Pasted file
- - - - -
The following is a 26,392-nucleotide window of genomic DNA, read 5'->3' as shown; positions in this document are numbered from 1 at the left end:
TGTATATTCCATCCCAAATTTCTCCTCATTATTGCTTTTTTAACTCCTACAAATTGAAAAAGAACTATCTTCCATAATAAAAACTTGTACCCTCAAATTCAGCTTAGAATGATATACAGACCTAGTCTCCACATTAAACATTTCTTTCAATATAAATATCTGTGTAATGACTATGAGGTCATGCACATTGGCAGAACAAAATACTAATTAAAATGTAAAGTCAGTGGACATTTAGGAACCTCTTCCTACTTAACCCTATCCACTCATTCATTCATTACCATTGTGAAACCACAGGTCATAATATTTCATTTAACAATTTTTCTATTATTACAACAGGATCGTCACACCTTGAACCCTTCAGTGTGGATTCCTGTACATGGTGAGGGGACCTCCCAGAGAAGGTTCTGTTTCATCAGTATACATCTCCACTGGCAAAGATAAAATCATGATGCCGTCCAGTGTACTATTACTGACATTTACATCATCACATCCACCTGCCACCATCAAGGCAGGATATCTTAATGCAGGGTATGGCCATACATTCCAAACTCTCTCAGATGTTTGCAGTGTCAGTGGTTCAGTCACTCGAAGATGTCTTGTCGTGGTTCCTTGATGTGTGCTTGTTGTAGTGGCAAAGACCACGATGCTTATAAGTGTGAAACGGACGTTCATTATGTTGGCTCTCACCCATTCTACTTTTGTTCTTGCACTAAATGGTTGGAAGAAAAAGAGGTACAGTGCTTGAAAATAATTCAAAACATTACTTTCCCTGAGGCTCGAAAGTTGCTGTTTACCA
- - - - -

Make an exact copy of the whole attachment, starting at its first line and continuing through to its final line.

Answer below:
The following is a 26,392-nucleotide window of genomic DNA, read 5'->3' as shown; positions in this document are numbered from 1 at the left end:
TGTATATTCCATCCCAAATTTCTCCTCATTATTGCTTTTTTAACTCCTACAAATTGAAAAAGAACTATCTTCCATAATAAAAACTTGTACCCTCAAATTCAGCTTAGAATGATATACAGACCTAGTCTCCACATTAAACATTTCTTTCAATATAAATATCTGTGTAATGACTATGAGGTCATGCACATTGGCAGAACAAAATACTAATTAAAATGTAAAGTCAGTGGACATTTAGGAACCTCTTCCTACTTAACCCTATCCACTCATTCATTCATTACCATTGTGAAACCACAGGTCATAATATTTCATTTAACAATTTTTCTATTATTACAACAGGATCGTCACACCTTGAACCCTTCAGTGTGGATTCCTGTACATGGTGAGGGGACCTCCCAGAGAAGGTTCTGTTTCATCAGTATACATCTCCACTGGCAAAGATAAAATCATGATGCCGTCCAGTGTACTATTACTGACATTTACATCATCACATCCACCTGCCACCATCAAGGCAGGATATCTTAATGCAGGGTATGGCCATACATTCCAAACTCTCTCAGATGTTTGCAGTGTCAGTGGTTCAGTCACTCGAAGATGTCTTGTCGTGGTTCCTTGATGTGTGCTTGTTGTAGTGGCAAAGACCACGATGCTTATAAGTGTGAAACGGACGTTCATTATGTTGGCTCTCACCCATTCTACTTTTGTTCTTGCACTAAATGGTTGGAAGAAAAAGAGGTACAGTGCTTGAAAATAATTCAAAACATTACTTTCCCTGAGGCTCGAAAGTTGCTGTTTACCA